China Exim Bank okays loan to build new Pokhara airportChina Exim Bank has ‘agreed’ to extend a $215.96 million soft loan to the government to build the Pokhara Regional International Airport, officials at the Finance Ministry said.
The ministry had asked the Chinese bank for funding last November after the Cabinet gave the go-ahead to construct the much-delayed project on October 27. The proposed airport will be built at Chinnedanda, 3 km east of the existing domestic airport in the lakeside city.
“China Exim Bank has acknowledged our loan request and asked to begin negotiations on the terms and conditions,” said Madhu Marasini, chief
of the international cooperation coordination division at
The two sides will discuss the terms and conditions related to the interest rate and commitment charge, among other issues.
“We will at least try to ensure that the interest rate will not be higher than what the Chinese bank has been charging earlier,” said Marasini. The government usually does not accept an interest rate of more than 2 percent for loans from Exim Bank.
The ministry has approached the bank for a loan to build the airport on two previous occasions. The first time it had asked for $145 million when the project was estimated to cost $166 million. However, the projected outlay was revised after the short listed bidder China CAMC Engineering Co quoted a price of $305 million. So the ministry had requested to borrow $278 million the second time.
The airport project was held up due to the cost variation. Nothing had been done since July 2012 after the lowest bidder China CAMC quoted a price of $305 million, 85 percent higher than the original estimate.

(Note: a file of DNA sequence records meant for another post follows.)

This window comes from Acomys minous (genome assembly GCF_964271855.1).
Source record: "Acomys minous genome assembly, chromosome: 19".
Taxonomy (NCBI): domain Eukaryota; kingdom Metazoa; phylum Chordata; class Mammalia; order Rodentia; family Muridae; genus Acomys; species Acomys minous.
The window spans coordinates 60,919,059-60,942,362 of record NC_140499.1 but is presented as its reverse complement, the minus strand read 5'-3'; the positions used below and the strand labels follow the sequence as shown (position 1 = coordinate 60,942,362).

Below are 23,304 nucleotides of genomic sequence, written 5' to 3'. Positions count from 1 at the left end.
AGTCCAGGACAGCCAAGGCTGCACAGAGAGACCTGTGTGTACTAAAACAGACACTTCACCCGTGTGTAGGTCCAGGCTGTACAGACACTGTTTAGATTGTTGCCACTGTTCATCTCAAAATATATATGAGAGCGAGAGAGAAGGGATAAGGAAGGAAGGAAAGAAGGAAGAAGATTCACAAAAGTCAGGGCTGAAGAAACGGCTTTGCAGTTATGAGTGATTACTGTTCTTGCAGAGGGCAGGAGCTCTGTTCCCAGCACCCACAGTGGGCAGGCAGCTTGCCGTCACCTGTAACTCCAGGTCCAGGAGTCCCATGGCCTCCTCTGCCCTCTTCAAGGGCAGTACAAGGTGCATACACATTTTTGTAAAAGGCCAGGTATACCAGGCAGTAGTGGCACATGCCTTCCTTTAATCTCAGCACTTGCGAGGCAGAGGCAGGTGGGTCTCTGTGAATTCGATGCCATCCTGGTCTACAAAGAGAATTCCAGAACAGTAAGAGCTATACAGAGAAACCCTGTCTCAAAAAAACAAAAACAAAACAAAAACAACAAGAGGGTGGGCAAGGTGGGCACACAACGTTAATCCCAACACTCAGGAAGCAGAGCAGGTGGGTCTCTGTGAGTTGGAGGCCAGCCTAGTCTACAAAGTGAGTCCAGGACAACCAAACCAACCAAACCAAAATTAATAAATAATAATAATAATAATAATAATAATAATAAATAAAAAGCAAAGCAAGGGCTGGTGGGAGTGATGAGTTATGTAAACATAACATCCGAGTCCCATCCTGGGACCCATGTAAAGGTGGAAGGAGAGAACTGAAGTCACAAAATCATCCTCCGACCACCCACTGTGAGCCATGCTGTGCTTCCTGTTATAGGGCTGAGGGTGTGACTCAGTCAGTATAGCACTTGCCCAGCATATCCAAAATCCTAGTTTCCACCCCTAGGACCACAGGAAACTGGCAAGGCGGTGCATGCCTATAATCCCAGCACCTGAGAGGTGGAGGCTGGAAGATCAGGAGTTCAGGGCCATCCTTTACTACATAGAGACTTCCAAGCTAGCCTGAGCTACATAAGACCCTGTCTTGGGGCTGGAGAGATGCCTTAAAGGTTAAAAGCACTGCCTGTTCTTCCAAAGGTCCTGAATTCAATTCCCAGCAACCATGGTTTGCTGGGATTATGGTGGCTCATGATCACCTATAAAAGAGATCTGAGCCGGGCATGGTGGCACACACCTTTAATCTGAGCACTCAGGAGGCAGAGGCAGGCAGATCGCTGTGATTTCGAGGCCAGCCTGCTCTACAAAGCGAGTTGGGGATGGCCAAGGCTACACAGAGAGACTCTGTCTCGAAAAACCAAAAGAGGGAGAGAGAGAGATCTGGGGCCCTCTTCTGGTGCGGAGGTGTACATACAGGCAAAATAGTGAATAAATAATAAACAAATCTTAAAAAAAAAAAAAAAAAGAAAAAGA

Finally, an independent cost evaluation panel led by a former registrar of the Supreme Court estimated a price tag of $215.96 million. The ministry then presented the proposal with the latest estimate to the Cabinet, but the Khil Raj Regmi-led government put it on the backburner.
The project was revived by former tourism minister Bhim Acharya of the Sushil Koirala-led government. On April 7, a board meeting of the Civil Aviation Authority of Nepal (Caan) chaired by Acharya approved the project with a revised cost of $215.96 million. Caan subsequently awarded the construction contract to China CAMC.
However, the project hit another roadblock after the ministry questioned its estimated cost calling it “unrealistic”. Last June, the Finance Ministry asked the Tourism Ministry to explain the project’s cost after it requested funding immediately after awarding the contract to the Chinese company.
The Finance Ministry was convinced after a high-level panel formed by the government and consisting of experts from the Institute of Engineering, Pulchok showed that the project would cost more than $216 million. Caan had invited bids for the project on February 9, 2012.
The project will be built under the engineering procurement and construction (EPC) model.